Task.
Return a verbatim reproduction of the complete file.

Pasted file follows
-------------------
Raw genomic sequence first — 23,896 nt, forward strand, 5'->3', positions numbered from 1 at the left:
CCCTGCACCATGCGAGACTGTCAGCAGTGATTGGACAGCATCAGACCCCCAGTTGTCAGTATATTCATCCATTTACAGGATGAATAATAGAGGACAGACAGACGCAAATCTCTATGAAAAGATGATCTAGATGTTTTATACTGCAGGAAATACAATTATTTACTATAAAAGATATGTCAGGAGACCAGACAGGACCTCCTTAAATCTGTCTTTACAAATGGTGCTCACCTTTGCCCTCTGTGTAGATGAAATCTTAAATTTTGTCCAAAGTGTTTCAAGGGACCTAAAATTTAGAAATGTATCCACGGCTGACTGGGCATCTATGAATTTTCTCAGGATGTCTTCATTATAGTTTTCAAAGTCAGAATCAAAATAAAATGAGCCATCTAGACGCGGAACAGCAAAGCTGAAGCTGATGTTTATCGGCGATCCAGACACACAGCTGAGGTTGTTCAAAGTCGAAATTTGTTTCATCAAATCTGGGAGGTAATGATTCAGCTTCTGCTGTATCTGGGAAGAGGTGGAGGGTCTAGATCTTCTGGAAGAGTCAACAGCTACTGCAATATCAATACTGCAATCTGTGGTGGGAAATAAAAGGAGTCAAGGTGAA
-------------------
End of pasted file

Raw genomic sequence first — 23,896 nt, forward strand, 5'->3', positions numbered from 1 at the left:
CCCTGCACCATGCGAGACTGTCAGCAGTGATTGGACAGCATCAGACCCCCAGTTGTCAGTATATTCATCCATTTACAGGATGAATAATAGAGGACAGACAGACGCAAATCTCTATGAAAAGATGATCTAGATGTTTTATACTGCAGGAAATACAATTATTTACTATAAAAGATATGTCAGGAGACCAGACAGGACCTCCTTAAATCTGTCTTTACAAATGGTGCTCACCTTTGCCCTCTGTGTAGATGAAATCTTAAATTTTGTCCAAAGTGTTTCAAGGGACCTAAAATTTAGAAATGTATCCACGGCTGACTGGGCATCTATGAATTTTCTCAGGATGTCTTCATTATAGTTTTCAAAGTCAGAATCAAAATAAAATGAGCCATCTAGACGCGGAACAGCAAAGCTGAAGCTGATGTTTATCGGCGATCCAGACACACAGCTGAGGTTGTTCAAAGTCGAAATTTGTTTCATCAAATCTGGGAGGTAATGATTCAGCTTCTGCTGTATCTGGGAAGAGGTGGAGGGTCTAGATCTTCTGGAAGAGTCAACAGCTACTGCAATATCAATACTGCAATCTGTGGTGGGAAATAAAAGGAGTCAAGGTGAA